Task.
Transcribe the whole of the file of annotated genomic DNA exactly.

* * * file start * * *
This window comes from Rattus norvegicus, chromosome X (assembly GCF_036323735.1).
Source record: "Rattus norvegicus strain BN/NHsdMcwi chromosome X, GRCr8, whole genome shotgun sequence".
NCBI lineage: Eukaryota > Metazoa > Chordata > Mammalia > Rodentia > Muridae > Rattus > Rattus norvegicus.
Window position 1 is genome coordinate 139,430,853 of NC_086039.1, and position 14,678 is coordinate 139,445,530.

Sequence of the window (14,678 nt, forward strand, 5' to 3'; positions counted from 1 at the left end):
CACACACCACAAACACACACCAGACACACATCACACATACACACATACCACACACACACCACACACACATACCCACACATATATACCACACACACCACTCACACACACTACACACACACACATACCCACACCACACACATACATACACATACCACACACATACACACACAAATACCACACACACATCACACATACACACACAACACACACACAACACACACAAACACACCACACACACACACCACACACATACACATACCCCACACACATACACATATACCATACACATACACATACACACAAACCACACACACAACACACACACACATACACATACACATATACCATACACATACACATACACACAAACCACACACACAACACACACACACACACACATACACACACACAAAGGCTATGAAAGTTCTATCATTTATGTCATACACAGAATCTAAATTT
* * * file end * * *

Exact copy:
This window comes from Rattus norvegicus, chromosome X (assembly GCF_036323735.1).
Source record: "Rattus norvegicus strain BN/NHsdMcwi chromosome X, GRCr8, whole genome shotgun sequence".
NCBI lineage: Eukaryota > Metazoa > Chordata > Mammalia > Rodentia > Muridae > Rattus > Rattus norvegicus.
Window position 1 is genome coordinate 139,430,853 of NC_086039.1, and position 14,678 is coordinate 139,445,530.

Sequence of the window (14,678 nt, forward strand, 5' to 3'; positions counted from 1 at the left end):
CACACACCACAAACACACACCAGACACACATCACACATACACACATACCACACACACACCACACACACATACCCACACATATATACCACACACACCACTCACACACACTACACACACACACATACCCACACCACACACATACATACACATACCACACACATACACACACAAATACCACACACACATCACACATACACACACAACACACACACAACACACACAAACACACCACACACACACACCACACACATACACATACCCCACACACATACACATATACCATACACATACACATACACACAAACCACACACACAACACACACACACATACACATACACATATACCATACACATACACATACACACAAACCACACACACAACACACACACACACACACATACACACACACAAAGGCTATGAAAGTTCTATCATTTATGTCATACACAGAATCTAAATTT